Population Data Science - Explore the value, apply the skills
Data now fuels decision-making in almost every sector of our society. As a result, interest in data-intensive science is growing rapidly as opportunities to explore this expanding resource source abound. A new and related area of interest for social science researchers is highlighted in a recent article: Population Data Science: The Science of data about people. While related to the fields of data science and informatics, it focuses more broadly on data use for positive impact on individuals and populations. It also sees real value in “analyzing data from multiple sources, identifying population-level insights and developing safe, privacy-sensitive and ethical infrastructures to support research.”
Many foundational skills associated with this type of research are key to working with administrative data. It is commonly derived from administrative systems that collect data within governmental agencies for the purposes of registration, transaction and record keeping such as medical records, census information and insurance claims.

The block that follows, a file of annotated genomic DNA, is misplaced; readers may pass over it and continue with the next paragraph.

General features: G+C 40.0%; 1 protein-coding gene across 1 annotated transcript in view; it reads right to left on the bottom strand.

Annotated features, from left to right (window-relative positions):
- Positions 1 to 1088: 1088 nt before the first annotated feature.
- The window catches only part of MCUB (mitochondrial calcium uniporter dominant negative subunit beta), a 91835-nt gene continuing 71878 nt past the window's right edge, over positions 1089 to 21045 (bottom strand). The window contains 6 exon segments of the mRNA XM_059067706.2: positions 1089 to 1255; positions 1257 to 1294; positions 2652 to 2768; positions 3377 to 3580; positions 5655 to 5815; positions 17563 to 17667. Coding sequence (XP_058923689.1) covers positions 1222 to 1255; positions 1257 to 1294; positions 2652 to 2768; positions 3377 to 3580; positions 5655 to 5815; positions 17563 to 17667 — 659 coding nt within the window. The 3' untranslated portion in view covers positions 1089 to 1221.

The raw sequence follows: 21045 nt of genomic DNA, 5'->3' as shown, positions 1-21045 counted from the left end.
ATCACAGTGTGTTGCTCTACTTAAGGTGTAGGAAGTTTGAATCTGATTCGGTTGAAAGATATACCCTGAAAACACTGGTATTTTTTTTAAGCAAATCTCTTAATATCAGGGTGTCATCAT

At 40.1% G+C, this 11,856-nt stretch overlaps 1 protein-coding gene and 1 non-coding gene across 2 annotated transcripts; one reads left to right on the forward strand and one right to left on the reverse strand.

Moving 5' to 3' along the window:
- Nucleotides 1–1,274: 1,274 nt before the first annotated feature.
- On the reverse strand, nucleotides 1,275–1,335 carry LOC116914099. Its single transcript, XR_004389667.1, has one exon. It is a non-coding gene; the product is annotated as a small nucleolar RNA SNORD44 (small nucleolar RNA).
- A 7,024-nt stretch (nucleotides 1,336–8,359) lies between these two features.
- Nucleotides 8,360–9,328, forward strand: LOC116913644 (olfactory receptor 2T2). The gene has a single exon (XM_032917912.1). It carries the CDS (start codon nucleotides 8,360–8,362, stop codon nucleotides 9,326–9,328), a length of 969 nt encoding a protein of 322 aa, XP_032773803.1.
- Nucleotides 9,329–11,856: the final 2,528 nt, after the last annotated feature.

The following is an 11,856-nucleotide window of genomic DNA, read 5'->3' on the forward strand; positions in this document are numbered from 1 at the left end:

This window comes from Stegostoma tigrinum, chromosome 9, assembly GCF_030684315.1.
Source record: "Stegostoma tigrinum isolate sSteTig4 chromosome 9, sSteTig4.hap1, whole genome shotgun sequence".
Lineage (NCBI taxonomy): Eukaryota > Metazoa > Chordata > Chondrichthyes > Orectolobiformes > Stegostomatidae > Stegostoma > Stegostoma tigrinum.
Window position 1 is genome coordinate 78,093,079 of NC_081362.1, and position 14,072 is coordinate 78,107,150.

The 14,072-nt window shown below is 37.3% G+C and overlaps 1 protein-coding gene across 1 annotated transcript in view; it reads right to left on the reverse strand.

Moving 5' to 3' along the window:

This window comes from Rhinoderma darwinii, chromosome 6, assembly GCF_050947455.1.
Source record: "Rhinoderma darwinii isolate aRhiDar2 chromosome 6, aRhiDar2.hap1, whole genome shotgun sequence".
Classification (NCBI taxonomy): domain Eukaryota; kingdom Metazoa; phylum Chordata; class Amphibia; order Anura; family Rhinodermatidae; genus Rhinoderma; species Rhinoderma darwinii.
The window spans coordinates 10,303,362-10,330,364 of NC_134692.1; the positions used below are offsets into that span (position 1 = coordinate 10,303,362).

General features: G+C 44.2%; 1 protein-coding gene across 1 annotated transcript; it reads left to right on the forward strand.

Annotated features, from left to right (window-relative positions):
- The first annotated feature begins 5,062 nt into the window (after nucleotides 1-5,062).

Because of the complex and sensitive nature of this data, researchers need to develop specialized skills. They must be able to ensure safe and ethical measures are applied to address today’s world of information privacy and security concerns. Furthermore, application of specific analytic methods to deal with this large and often “messy” data is key to uncovering the story within this valuable resource. In doing so, population data science researchers can address fundamental questions of interest to understanding human behavior and social determinants of health needed to make a positive impact on individuals and our larger society.
The ability to address these questions using administrative data are key components of what the PHDA 01 Working with Administrative Data course offers.
Kim Nuernberger is a specialist in population health surveillance and epidemiological studies using administrative data and the instructor for the Working with Administrative Data course this September. “I have been using administrative data to gain insight into health and health services research for many years and I’m excited to share this knowledge and passion for health data analysis with my student colleagues. The ability to affectively use administrative data opens the door to studying all kinds of important research questions – the course emphasizes hands-on training so you’ll learn the skills to apply key methods in your work afterwards.”